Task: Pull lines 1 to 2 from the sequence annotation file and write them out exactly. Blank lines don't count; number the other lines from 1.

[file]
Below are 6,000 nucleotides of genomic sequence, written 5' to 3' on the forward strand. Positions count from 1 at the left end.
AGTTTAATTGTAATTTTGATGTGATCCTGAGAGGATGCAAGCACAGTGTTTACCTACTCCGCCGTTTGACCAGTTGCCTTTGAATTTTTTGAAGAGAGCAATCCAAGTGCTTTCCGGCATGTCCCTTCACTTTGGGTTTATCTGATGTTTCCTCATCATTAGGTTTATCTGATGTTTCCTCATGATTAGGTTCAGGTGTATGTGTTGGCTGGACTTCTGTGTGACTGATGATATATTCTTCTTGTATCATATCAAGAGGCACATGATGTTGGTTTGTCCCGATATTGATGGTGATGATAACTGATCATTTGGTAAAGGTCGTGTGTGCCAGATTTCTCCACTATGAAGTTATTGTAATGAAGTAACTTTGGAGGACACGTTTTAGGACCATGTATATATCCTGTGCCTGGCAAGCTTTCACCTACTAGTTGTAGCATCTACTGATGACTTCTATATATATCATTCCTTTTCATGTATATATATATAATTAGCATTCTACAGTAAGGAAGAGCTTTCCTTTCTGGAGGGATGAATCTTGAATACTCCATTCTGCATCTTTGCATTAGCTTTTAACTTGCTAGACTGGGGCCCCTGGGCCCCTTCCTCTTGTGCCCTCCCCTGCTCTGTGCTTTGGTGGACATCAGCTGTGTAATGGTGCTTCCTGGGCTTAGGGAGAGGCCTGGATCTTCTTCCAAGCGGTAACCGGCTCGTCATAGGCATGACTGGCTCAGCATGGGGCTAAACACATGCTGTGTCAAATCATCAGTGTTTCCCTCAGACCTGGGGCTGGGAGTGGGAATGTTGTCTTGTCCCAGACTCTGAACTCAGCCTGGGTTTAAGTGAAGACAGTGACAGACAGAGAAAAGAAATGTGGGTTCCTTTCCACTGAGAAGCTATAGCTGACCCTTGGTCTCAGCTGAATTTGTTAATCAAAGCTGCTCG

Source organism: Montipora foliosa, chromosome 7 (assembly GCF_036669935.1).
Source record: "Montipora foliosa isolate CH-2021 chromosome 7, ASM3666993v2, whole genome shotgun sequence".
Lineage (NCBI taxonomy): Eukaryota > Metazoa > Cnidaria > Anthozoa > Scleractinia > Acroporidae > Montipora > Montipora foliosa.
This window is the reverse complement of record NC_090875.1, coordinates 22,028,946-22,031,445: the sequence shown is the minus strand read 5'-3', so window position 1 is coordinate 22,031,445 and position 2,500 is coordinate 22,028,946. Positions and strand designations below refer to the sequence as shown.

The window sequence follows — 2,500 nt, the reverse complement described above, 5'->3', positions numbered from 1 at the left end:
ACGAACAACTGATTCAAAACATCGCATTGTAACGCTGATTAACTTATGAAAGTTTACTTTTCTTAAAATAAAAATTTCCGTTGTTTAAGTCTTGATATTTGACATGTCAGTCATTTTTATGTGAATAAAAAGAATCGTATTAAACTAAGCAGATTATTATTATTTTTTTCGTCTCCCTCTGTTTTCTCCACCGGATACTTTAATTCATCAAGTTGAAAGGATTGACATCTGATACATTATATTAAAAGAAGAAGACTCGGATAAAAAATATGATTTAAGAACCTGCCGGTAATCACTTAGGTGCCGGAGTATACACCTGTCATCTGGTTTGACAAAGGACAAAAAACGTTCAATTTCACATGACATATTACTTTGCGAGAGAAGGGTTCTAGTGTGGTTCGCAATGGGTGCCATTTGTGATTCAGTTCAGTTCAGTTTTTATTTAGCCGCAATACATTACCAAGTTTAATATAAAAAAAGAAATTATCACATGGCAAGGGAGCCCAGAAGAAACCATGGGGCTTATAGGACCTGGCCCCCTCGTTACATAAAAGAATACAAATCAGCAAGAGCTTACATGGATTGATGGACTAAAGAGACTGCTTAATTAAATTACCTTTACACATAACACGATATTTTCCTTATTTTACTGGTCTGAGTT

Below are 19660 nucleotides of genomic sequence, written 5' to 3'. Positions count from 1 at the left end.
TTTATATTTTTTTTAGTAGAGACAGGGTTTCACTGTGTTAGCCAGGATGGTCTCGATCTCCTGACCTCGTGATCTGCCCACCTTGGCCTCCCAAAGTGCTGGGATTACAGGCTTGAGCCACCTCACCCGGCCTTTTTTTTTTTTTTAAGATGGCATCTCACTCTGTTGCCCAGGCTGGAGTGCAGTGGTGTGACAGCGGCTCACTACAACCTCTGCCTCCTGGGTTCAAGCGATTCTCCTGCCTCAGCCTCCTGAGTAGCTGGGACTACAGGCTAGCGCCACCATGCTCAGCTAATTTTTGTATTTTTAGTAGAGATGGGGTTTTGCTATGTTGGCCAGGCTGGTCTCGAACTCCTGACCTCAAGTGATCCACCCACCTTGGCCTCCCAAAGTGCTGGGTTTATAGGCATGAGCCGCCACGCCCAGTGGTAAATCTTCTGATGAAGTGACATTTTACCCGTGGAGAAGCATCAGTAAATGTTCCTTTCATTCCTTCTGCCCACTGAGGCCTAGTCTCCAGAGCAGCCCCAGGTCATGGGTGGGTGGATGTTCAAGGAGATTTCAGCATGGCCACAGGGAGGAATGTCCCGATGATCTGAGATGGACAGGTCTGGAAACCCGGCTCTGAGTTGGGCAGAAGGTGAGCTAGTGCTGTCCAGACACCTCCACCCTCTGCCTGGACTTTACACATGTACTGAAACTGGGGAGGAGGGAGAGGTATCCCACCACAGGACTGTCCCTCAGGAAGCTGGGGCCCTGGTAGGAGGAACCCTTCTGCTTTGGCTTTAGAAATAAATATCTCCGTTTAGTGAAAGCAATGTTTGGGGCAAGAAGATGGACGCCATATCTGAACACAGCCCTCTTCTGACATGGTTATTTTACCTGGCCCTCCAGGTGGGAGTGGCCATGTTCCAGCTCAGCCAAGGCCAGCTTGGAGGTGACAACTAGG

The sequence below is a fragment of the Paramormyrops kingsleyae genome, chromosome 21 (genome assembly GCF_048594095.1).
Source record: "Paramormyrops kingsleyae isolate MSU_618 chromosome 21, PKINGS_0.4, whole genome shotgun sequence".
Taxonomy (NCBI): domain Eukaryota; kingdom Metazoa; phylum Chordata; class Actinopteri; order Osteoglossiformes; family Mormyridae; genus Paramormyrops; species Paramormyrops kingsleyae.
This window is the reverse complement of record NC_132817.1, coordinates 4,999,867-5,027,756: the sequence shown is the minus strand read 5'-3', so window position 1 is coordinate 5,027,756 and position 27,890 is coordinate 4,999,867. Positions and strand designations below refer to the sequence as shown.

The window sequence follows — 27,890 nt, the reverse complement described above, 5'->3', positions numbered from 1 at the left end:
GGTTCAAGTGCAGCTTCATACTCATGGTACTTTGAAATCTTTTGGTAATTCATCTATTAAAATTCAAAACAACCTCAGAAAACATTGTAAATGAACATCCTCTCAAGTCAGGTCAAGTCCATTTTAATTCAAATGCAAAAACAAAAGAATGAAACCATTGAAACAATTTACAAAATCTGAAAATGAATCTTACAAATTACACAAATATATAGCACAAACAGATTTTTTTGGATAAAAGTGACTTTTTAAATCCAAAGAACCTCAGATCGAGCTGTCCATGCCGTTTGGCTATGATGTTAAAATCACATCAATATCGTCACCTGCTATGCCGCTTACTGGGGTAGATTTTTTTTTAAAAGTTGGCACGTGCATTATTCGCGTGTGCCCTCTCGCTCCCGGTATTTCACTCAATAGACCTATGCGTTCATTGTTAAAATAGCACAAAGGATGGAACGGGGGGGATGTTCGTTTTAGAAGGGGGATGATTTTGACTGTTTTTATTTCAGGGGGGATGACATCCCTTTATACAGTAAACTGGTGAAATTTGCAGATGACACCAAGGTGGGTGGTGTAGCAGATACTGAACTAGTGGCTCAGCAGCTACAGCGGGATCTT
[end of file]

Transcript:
Below are 6,000 nucleotides of genomic sequence, written 5' to 3' on the forward strand. Positions count from 1 at the left end.
AGTTTAATTGTAATTTTGATGTGATCCTGAGAGGATGCAAGCACAGTGTTTACCTACTCCGCCGTTTGACCAGTTGCCTTTGAATTTTTTGAAGAGAGCAATCCAAGTGCTTTCCGGCATGTCCCTTCACTTTGGGTTTATCTGATGTTTCCTCATCATTAGGTTTATCTGATGTTTCCTCATGATTAGGTTCAGGTGTATGTGTTGGCTGGACTTCTGTGTGACTGATGATATATTCTTCTTGTATCATATCAAGAGGCACATGATGTTGGTTTGTCCCGATATTGATGGTGATGATAACTGATCATTTGGTAAAGGTCGTGTGTGCCAGATTTCTCCACTATGAAGTTATTGTAATGAAGTAACTTTGGAGGACACGTTTTAGGACCATGTATATATCCTGTGCCTGGCAAGCTTTCACCTACTAGTTGTAGCATCTACTGATGACTTCTATATATATCATTCCTTTTCATGTATATATATATAATTAGCATTCTACAGTAAGGAAGAGCTTTCCTTTCTGGAGGGATGAATCTTGAATACTCCATTCTGCATCTTTGCATTAGCTTTTAACTTGCTAGACTGGGGCCCCTGGGCCCCTTCCTCTTGTGCCCTCCCCTGCTCTGTGCTTTGGTGGACATCAGCTGTGTAATGGTGCTTCCTGGGCTTAGGGAGAGGCCTGGATCTTCTTCCAAGCGGTAACCGGCTCGTCATAGGCATGACTGGCTCAGCATGGGGCTAAACACATGCTGTGTCAAATCATCAGTGTTTCCCTCAGACCTGGGGCTGGGAGTGGGAATGTTGTCTTGTCCCAGACTCTGAACTCAGCCTGGGTTTAAGTGAAGACAGTGACAGACAGAGAAAAGAAATGTGGGTTCCTTTCCACTGAGAAGCTATAGCTGACCCTTGGTCTCAGCTGAATTTGTTAATCAAAGCTGCTCG